Solar Probe Plus: We're Going to Dive Into the Sun

Solar Probe Plus
(Image credit: NASA/Johns Hopkins University Applied Physics Laboratory)

After 60 years of dreaming of a close-up solar mission, it's quickly approaching time for NASA to realize that goal. Last week, the agency announced that the Solar Probe Plus mission has moved into "advanced development" ahead of a launch in 2018. It's being built by the Johns Hopkins University Applied Physics Laboratory (JHUAPL).

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Solar Probe Plus has an exciting few years ahead of it following the launch, including no less than seven (!) Venus flybys and a daring plunge into the corona, or the outer atmosphere of the sun. Here are some of the science details for you to brush up on:

Artist's impression of the Solar Probe Plus spacecraft, set to launch in 2018 (Image credit: JHU/APL)

1. Staring down the Sun

Where does the sun's energy flow? How is the outer atmosphere heated? These are some of the main questions that NASA's Solar Probe Plus will answer. The microphone drop will happen when the probe gets the chance to fly through the solar corona, something scientists have wanted to do for 60 years but couldn't until the technology caught up. "Solar Probe Plus is a true mission of exploration; for example, the spacecraft will go close enough to the sun to watch the solar wind speed from subsonic to supersonic, and it will fly through the birthplace of the highest-energy solar particles," JHUAPL wrote on the mission website. "Still, as with any great mission of discovery, Solar Probe Plus is likely to generate more questions than it answers."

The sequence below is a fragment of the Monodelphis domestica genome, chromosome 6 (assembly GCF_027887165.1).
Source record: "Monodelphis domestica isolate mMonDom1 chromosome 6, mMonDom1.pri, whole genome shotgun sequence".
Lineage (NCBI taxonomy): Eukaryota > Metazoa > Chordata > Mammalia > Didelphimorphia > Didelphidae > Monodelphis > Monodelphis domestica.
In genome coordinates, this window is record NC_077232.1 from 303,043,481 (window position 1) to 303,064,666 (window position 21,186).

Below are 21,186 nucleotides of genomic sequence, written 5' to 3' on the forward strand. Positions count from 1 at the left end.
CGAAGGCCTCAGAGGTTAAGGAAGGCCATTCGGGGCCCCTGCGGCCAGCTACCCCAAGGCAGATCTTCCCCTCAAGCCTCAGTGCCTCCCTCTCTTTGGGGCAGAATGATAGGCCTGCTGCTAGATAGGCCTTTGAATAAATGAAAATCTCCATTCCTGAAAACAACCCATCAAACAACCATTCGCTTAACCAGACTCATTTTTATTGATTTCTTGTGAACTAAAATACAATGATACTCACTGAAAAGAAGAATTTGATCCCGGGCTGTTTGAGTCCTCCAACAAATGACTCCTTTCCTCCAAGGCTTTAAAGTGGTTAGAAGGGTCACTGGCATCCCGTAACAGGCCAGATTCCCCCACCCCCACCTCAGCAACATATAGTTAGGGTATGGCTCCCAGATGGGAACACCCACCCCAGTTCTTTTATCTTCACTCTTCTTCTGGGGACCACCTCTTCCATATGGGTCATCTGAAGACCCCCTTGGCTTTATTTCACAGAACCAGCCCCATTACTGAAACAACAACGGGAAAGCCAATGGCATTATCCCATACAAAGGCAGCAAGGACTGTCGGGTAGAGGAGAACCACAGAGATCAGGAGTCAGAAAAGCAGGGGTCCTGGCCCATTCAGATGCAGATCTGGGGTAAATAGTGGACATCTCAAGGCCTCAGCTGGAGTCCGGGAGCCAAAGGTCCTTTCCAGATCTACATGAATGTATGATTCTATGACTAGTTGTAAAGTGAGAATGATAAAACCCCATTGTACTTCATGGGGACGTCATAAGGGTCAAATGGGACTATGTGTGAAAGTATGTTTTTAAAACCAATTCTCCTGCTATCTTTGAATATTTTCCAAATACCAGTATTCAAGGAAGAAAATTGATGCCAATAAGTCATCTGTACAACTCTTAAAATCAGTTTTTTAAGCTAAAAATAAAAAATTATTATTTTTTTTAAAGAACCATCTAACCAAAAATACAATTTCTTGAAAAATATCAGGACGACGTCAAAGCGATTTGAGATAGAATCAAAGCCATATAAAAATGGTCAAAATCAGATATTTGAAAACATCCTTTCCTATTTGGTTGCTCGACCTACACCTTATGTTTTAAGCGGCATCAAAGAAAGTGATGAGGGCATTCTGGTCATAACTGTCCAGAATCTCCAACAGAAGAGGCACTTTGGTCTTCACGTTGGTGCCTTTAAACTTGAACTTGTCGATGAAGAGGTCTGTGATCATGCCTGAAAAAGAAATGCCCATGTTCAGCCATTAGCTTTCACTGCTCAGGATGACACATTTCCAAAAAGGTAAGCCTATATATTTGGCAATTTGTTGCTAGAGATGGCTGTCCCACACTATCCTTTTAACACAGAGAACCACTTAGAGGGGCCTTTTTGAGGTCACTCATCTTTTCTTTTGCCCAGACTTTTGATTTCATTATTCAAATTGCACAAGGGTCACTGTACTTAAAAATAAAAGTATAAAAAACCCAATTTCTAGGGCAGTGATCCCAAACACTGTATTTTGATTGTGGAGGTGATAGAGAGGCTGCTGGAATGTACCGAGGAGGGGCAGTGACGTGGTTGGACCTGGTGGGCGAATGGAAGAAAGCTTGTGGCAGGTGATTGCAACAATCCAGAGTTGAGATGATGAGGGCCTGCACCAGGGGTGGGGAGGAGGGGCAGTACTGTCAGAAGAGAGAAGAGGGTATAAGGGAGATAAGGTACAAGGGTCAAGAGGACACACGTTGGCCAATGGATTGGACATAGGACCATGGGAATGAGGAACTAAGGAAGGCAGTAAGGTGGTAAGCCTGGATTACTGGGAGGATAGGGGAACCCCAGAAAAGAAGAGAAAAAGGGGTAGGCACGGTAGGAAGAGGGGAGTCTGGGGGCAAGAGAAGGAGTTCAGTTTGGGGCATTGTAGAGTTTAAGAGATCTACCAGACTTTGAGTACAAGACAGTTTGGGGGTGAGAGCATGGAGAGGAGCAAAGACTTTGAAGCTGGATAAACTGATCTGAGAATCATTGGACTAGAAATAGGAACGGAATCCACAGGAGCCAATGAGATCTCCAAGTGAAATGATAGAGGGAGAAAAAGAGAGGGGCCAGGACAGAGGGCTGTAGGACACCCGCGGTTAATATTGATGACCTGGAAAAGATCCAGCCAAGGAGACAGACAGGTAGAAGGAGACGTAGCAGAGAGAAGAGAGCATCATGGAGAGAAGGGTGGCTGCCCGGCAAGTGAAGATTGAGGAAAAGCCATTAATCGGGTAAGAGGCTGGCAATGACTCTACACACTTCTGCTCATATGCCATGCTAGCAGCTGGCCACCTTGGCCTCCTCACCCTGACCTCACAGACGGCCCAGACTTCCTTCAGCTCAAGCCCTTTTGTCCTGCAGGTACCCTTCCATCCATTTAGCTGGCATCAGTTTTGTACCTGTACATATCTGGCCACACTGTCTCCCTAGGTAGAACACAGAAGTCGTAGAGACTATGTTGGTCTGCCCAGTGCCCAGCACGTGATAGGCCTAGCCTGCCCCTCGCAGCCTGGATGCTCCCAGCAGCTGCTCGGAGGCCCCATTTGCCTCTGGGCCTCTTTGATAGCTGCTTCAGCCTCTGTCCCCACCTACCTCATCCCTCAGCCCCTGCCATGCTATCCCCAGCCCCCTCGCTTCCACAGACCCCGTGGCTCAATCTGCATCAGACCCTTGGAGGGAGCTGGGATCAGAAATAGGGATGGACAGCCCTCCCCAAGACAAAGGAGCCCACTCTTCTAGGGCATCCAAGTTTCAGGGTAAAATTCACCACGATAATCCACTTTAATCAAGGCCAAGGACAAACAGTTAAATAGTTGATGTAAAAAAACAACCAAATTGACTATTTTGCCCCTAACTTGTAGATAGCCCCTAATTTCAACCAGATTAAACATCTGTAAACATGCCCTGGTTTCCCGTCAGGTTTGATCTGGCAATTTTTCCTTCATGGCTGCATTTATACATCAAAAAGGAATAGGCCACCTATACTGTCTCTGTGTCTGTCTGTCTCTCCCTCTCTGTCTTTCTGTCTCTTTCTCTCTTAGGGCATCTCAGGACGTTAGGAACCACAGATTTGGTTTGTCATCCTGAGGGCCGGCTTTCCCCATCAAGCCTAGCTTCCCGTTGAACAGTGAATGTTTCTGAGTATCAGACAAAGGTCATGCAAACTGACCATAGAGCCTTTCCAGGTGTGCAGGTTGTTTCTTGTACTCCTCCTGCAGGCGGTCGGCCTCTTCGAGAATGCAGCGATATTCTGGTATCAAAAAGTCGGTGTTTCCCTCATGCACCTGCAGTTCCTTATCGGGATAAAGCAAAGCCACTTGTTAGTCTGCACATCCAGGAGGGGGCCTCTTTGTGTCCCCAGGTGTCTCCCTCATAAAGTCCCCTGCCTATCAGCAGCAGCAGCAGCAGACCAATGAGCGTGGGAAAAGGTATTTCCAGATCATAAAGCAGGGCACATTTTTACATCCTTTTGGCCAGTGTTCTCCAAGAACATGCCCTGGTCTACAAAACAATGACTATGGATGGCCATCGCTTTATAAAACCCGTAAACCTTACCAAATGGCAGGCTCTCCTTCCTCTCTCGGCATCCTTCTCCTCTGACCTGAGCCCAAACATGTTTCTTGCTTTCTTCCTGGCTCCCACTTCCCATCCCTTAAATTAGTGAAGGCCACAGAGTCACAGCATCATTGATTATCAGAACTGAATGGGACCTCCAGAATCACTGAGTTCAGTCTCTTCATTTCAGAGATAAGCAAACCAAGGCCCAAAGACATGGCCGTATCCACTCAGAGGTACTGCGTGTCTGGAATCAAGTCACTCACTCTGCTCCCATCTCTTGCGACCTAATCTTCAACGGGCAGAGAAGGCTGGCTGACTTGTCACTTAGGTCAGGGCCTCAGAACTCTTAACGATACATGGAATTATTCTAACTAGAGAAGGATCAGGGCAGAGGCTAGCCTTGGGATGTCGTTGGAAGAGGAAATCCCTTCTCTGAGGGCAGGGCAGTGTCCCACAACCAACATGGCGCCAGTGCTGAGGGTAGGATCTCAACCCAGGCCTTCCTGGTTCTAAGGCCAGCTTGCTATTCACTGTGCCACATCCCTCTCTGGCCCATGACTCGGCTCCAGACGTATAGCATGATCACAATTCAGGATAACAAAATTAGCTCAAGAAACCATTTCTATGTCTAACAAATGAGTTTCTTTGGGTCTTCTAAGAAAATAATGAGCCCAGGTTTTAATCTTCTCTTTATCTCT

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Venus as seen by the Magellan spacecraft, a NASA mission of the 1990s. (Image credit: NASA)

2. Seven lucky Venus flybys

It's very common for spacecraft to use gravity assists to reduce their fuel requirements (which saves on launch weight and therefore money). But the tradeoff for Solar Probe Plus will be time as it flies seven times by the planet Venus between 2018 and 2024. It's only after the seventh flyby that Solar Probe Plus will be close enough to the sun to do all of the science that researchers desire. That said, the spacecraft will not be idle during this time. You can bet it will be looking at the star from afar, and that when it flies by Venus at least some science instruments will be turned on to look at the planet. It's like a bonus Venus mission.

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A giant explosion in the sun's atmosphere (corona), known as a coronal mass ejection. Image is from the Solar Dynamics Observatory. (Image credit: NASA/SDO)

3. Braving the sun's fury

Solar Probe Plus will need to withstand a lot of heat when it gets up close to the sun. Its closest approach is expected at 3.7 million miles (5.9 million kilometers), about seven times closer than Mercury ever gets to the sun. This also handily beats the record set by the Helios 2 spacecraft, which really just grazed the inside of Mercury's orbit. It passed about 27 million miles (44 million kilometers) from the sun in Apirl 1976. From both close up and afar, it will look at the solar wind (the stream of particles from the sun), energy transfer through the sun, and something called "dusty plasma" — superheated gas with suspended particles in it — near the sun.